Greg Chappell is right; our culture does not produce leaders
Let me confess: as a die hard supporter of Indian cricket and all things Indian, I strongly dislike Greg Chappell. Most unbiased observers agree that his reign as coach of the Indian cricket team was disastrous.
# His stint effectively cut Sourav Ganguly’s career short by two or more years.
# He played havoc with the confidence of players like Virender Sehwag, Irfan Pathan, Zaheer Khan and Harbhajan Singh.
# And he wanted Sachin Tendulkar replaced in the team by Suresh Raina.
It is evident from the above list that he couldn’t deal with established players with minds of their own and wanted to groom a crop of youngsters who would do his bidding without question.
His machinations could have been forgiven if the team had done well under his care. But here, too, his report card is awash in red ink – from a cricketing perspective his stint as coach is best remembered by India’s shock first round exit in the 2007 World Cup.
Finally, it reportedly took Tendulkar’s intervention to send him packing.
Since then, Chappell hasn’t had a nice word to say about Indian cricket. That is perfectly all right. His credibility in this country is so poor that no one takes much notice of what he says. And when they do, it’s mostly to dismiss his views as biased and irresponsible.
So, I was a little surprised when his recent remarks – about Indian culture not encouraging leaders to emerge – made it to the front pages of most newspapers and to the prime time slot in most TV news channels.
A second confession will be in order here: much as I dislike Chappell and despite considering most of his views on India as garbage, I actually agree with what he said.
“The culture of India is such that if you stick your head out, somebody will shoot it off. So they learn to keep their heads down and not take responsibility… They lack leaders in the cricket team because they are not trained to be leaders. From an early age, their parents make all the decisions, then their school teachers, and then their cricket coaches,” he told co-author Malcolm Knox in a chat at the launch of his autobiography Fierce Focus.
This, he added, was a result of the education system put in place by the British.
I can see nothing wrong with that statement. From childhood, we are brought up to be risk-averse conformists.
Just look around:
# Why hasn’t India produced a single Steve Jobs or Bill Gates?
# Why are there no Indian companies among the most innovative corporations in the world?
# Why can’t the next Facebook develop in the dorms of our IITs?
# Why can’t our domestic scientists invent things that will be the envy of the world?
# Why do our leading management gurus have to teach at American universities before they are taken seriously at home?
# Why do we need retired foreign players to coach the Indian cricket team?
The answer is simple: because we do not produce enough leaders.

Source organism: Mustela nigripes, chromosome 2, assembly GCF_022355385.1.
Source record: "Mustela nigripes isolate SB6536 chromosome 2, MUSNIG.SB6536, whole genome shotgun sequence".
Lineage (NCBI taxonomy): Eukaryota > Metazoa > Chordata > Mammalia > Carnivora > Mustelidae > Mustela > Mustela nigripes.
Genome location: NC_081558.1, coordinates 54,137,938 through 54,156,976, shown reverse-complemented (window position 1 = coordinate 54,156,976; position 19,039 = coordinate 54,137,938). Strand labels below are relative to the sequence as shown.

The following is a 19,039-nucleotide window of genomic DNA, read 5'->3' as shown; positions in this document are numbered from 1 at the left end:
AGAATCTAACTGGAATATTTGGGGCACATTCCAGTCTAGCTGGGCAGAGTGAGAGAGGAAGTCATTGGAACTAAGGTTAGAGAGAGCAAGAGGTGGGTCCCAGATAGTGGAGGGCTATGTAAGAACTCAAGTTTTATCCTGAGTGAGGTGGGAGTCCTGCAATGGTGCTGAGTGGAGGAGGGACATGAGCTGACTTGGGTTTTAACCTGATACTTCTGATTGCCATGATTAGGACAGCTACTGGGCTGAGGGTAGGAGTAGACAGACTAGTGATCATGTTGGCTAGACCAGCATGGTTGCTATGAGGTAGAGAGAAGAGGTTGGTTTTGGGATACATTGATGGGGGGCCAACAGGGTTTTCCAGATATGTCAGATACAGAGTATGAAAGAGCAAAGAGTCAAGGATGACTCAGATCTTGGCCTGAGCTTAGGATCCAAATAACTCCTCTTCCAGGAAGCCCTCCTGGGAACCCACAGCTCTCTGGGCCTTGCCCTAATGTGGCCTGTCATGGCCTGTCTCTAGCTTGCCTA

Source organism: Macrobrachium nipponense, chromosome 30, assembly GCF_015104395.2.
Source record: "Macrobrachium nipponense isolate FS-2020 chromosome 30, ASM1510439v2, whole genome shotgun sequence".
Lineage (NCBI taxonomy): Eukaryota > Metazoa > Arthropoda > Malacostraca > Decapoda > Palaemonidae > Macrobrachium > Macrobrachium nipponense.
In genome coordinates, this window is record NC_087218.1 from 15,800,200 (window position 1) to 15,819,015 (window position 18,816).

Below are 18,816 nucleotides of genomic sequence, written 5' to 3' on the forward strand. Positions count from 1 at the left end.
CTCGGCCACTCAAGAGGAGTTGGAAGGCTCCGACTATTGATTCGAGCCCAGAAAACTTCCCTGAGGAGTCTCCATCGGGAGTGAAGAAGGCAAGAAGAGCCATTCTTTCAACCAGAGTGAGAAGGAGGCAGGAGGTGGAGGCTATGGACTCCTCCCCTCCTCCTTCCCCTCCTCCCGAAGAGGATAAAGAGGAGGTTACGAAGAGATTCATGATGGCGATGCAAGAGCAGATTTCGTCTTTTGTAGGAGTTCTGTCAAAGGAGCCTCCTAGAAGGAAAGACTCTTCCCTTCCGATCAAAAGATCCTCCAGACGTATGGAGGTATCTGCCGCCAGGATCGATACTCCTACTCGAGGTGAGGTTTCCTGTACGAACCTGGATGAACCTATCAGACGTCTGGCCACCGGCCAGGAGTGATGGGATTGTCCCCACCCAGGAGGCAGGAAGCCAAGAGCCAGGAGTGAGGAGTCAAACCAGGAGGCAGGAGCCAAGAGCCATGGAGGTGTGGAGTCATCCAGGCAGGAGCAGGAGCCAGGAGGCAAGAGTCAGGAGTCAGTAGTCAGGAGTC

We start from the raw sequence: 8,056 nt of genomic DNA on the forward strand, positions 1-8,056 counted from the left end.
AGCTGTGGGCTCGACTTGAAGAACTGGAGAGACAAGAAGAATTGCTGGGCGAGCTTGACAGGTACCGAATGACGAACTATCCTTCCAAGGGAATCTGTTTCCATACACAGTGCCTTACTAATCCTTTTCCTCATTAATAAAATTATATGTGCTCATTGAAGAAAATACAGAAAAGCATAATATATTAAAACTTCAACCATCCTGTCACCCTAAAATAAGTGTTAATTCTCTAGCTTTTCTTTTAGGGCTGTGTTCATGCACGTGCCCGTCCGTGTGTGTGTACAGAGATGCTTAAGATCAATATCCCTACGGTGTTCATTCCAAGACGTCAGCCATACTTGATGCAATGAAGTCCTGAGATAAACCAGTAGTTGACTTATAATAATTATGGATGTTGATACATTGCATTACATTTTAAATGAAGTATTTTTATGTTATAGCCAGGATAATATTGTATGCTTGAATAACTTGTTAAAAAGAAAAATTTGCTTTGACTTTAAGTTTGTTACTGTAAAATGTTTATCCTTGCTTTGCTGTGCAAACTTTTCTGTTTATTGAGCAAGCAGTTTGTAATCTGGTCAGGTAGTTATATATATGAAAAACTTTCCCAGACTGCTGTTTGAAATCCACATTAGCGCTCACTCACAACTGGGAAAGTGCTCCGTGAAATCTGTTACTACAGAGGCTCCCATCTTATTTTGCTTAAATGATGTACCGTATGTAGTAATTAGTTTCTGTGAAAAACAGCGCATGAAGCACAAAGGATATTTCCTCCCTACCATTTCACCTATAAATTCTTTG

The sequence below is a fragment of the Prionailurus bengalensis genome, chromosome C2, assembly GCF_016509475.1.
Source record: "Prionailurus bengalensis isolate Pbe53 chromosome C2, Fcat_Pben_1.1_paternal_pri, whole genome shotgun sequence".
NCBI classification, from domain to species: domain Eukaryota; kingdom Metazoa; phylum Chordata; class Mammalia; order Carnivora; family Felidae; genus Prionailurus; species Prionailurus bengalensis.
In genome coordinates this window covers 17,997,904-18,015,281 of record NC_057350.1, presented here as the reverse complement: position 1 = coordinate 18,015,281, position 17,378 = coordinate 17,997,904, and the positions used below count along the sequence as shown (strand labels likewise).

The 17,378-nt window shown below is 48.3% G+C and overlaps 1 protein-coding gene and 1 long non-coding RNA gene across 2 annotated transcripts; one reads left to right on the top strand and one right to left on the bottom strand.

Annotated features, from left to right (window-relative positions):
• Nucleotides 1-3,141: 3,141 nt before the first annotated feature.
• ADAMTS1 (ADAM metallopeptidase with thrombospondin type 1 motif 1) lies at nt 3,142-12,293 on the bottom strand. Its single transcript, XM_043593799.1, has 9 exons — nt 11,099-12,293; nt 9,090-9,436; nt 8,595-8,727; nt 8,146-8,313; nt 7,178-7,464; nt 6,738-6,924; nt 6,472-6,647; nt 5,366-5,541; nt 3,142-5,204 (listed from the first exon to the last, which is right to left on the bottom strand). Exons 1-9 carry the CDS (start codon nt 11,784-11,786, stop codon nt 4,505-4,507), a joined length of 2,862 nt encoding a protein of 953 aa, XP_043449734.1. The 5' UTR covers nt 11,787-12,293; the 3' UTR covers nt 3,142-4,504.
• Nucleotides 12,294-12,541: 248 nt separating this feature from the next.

And how do we treat innovators?
Dr Subhas Mukhopadhyay, who created the world’s second (and India’s first) test tube baby in Kolkata using in-vitro-fertilisation, was hounded by jealous colleagues and a callous West Bengal government. He wasn’t allowed to share his research with the international scientific community and harassed at home as a fraud. Dr Mukhopadhyay committed suicide in 1981, three years after what should have been his finest hour.
Indians are justifiably proud of the Indian Institutes of Technology. They produce engineers who are second to none in the world. Silicon Valley and the world’s largest technology companies have a disproportionate number of IIT grads in their ranks.
But how many of them have filed patents for breakthrough technologies? Compared to, say an MIT or a Cambridge, how many IIT alumnus have won Nobel prizes.
These are uncomfortable questions and the answers may not be easily palatable to readers who have got used to thinking of India as a technology superpower.
Here’s a reality check: India files far fewer patents than even China. It means China is far ahead of us in research and the chasm between the two countries is widening.
Blame this lag on one person: Lord Thomas Babington Macaulay. His minute on education, written in 1835, remains the bedrock on which the entire edifice of Indian education still rests.
All of us, at some level, owe our education to what Macaulay wrote 177 years ago. We’ve been independent for 65 years. It is time someone wrote another minute that will inform Indian education in the 21st century. Unless we break decisively from the legacy of Macaulay, Indians will continue to languish in the leadership sweepstakes.
Let us turn our attention back to cricket.
# How many times have you wondered why the hell the Indian captain is not posting a third man to stop the dozens of edged fours?
# How many times have you wondered why he is not keeping a man at silly point and/or forward short leg even as a new batsman
struggles to get going?
# And how many times have you seen the opposition captain do precisely those things to put India under yet more pressure?
All this happens because, as Chappell rightly points out, we aren’t trained to become leaders from childhood. The rare Mahatma Gandhi, Jawaharlal Nehru, MAK Pataudi, Ratan Tata or Amartya Sen we produce is in spite of the system, not because of it.
So, let us not behave like ostriches when a mirror is held up to our faces. Unless we take urgent steps to replace our culture of conformism with a culture of innovation, the window of opportunity – to own this century as the US owned the latter half of the 20th century – will close forever.
Let us take note of Chappell’s observation – even if we don’t wish to alter our views of him.